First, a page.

TODAY’S QUESTIONS; 1. Which London fashion house introduced a Denim Range of cosmetics? 2. In which country did extremists kill 430 people by setting light to a cinema in 1978?
I was wrong and am now suitably clad in sackcloth and a liberal sprinkling of ash from Albert’s Woodbines! England were abysmal and Wayne Rooney did not quite match up to my build up. In fact the whole bunch of them looked very like a non-league team. Inevitably there will now be endless debate about formations and dressing room morale but the question facing English football is much bigger than such issues. The decision that has to be made is should there be an England team at all or should we forget the glory days and settle instead for a Team GB.
As regular readers will testify, I suggested some time ago that this was England’s last chance to repeat the triumph of 1966 when the then manager, Sir Alf Ramsay, had the pick of what was then the First Division. For South Africa we still had a core of world-class players but most of these will be out of the reckoning in four years time. Unless there is a dramatic change in the behaviour of the Premiership the number of England-qualified players performing in the top league will have shrunk to a miniscule percentage, and whoever is in charge will have an impossibly narrow choice. Even during the present competition we hear of more and more of the players opposing England planning to join a Premiership club for next season Given the incrediblybig moneyon offer the flood will become a torrent.
Add to this the facts that few Premiership clubs have a dynamic Academy and the reluctance of the Football Association to invest serious money in local and non-league development and you have the outcome. The supply of skilled English players regularly competing at the highest level will dry up. Perhaps to complete the dark prospect one should throw in the reluctance of the Premiership authorities to reduce the amount of football played.
Of course we can emulate the ostrich and simply hope that the prospect of growing bankruptcies will lead to a rethink on wages and thus reduce the influx of mercenaries but that is hardly an alternative that offers an optimistic scenario. Tthat will probably lead to more and more foreign owners and, understandably, they are hardly likely to see the development of talent for the England team as a priority.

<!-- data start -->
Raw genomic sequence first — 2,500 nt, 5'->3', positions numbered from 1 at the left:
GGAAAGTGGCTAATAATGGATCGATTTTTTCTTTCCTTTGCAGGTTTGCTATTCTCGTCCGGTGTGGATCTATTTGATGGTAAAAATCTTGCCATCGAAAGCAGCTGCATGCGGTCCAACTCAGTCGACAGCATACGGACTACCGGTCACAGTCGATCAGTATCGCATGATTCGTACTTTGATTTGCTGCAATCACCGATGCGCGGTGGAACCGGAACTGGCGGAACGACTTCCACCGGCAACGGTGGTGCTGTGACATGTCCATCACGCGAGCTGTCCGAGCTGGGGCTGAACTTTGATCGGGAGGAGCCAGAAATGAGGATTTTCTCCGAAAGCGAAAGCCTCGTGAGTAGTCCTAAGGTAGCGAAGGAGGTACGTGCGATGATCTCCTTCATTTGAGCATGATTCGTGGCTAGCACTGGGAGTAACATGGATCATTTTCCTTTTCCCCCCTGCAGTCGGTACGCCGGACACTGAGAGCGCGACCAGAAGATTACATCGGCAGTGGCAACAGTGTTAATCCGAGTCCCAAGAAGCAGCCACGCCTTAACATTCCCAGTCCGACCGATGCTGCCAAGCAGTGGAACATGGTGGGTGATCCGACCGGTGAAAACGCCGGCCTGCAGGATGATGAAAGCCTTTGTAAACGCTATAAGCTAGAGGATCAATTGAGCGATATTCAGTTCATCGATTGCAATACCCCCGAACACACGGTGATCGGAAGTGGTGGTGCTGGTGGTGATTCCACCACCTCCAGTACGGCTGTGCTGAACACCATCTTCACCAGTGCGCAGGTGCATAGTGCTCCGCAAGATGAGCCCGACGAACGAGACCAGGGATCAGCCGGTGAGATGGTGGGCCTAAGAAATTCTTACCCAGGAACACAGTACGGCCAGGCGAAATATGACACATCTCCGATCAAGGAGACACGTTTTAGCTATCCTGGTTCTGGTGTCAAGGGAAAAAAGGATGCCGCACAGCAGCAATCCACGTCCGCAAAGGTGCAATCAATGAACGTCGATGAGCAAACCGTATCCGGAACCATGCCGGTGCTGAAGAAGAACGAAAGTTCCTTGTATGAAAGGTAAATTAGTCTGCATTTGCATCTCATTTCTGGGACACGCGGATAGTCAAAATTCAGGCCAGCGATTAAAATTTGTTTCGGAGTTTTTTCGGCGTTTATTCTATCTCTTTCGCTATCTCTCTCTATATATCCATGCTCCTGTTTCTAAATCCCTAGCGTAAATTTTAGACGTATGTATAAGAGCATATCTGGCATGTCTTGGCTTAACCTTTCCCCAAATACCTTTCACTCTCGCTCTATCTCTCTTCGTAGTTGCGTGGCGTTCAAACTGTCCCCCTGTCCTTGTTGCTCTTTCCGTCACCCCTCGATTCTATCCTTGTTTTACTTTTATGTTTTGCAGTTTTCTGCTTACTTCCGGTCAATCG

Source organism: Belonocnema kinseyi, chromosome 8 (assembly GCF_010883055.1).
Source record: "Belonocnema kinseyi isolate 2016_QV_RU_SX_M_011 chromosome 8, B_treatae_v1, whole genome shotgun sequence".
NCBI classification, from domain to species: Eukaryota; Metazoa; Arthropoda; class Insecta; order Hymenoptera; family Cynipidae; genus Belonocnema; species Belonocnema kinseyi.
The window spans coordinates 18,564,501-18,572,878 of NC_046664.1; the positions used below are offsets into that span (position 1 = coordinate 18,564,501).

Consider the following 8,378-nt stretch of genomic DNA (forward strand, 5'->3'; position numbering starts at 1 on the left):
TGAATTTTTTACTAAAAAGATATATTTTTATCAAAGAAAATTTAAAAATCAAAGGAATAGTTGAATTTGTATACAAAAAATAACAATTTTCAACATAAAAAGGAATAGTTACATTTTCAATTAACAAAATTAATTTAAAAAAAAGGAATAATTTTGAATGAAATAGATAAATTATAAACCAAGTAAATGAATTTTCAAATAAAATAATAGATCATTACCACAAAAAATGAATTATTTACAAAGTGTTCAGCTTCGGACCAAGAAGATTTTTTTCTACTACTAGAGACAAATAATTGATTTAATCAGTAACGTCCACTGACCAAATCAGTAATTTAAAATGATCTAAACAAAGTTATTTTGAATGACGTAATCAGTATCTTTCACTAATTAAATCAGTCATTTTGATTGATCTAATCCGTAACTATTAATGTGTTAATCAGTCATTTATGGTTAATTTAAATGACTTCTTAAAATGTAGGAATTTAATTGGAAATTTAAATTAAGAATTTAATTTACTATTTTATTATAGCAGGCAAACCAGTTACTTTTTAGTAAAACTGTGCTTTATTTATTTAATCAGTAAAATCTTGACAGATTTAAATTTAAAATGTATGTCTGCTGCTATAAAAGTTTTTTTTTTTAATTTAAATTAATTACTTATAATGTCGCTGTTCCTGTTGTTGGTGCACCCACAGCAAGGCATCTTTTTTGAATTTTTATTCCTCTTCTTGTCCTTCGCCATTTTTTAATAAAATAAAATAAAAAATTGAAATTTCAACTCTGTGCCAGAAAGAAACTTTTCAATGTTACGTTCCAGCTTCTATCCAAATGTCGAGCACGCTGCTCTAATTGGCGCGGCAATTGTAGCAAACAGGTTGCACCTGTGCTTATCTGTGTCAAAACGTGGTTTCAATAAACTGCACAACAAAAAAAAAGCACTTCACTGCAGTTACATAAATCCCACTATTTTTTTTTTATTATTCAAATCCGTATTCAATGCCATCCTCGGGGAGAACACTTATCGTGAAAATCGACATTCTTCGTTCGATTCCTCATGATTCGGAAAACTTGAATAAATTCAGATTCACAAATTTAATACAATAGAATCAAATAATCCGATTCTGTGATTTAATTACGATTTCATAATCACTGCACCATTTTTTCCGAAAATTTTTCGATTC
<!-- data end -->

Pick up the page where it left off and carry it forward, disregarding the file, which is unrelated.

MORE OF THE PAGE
In reality the only body with the clout to influence the direction of the Premiership is the fans, those who through gate receipts or televison income pay the £150’000 per week that Rooney, Terry et al see as their right.Frankly the fans can’t have it both ways. On the one hand they demand top stars for their clubs and delight in the latest announcement that this overseas star or that is to wear their beloved strip. On the other, manydemand an England team that can beat the world at the game that we gave it. They can only have one of the options. If there was sufficent pressure for a quota of overseas professionals with some of the resulting savings being allocated to youth development the prospect for the national side would be different. However one suspects that faced with a choice so stark most, unlike cricket addicts, would opt for club over country. If so, goodbye England as a team expected to do much better than qualify for the World Cup.
Viewed against all this the Capello question is somewhat academic but it is inevitable that he will depart. Why the Football Association took it upon themselves to persuade him to sign a £6 million per year contract shortly before the World Cup got underway is hard to fathom although common sense is not one of the FA’s strong points. But the fact remains that , brilliant manager though he is, the Italian has failed tactically and as an inspiring leader.Why? It is probably not too bizarre to conclude that his difficulty in communicating in the language of the players is a major factor. Unlike many of the overseas managers currently serving here Fabio Capello has only faltering English and even the interviews that he is obliged to give usually lead to confusion. Yesterday he incurred the wrath of fans, who had saved up for years to travel, by saying that England played well. What he meant to say we will never know! Alex Fergusson is arguably football’s best motivator but would he succeed with a team that didn’t speak his language?
An enlightened and daring administration would opt for an English speaking manager part of whose remit would be to work with clubs to develop home-grown talent. In the unlikely event that the top clubs would co-operate he would also have, as does the Englnad cricket chief, the right to restrict club appearances to maintain freshness during the run-in to major international competitions.
The odds are that nothing much will change and three years from now the media will begin again the long build-up to England’s World Cup ‘triumph’. But perhaps even the tabloids will hesitate next time around. Meantime they could do football a service. A campaign aimed at unnerving Mr Blatter and his cronies on the subject of goal-line technology just might work. The system used at Wimbledon, Test cricket and even Rugby makes for greater fairness and, if anything, adds to the tension.
Me? I’m back in the allotment shed pretending that the rout never happened.We ferret breeders are backing Murray and will only disown him should he lose. And we have the England one-day champions to sustain us if he does!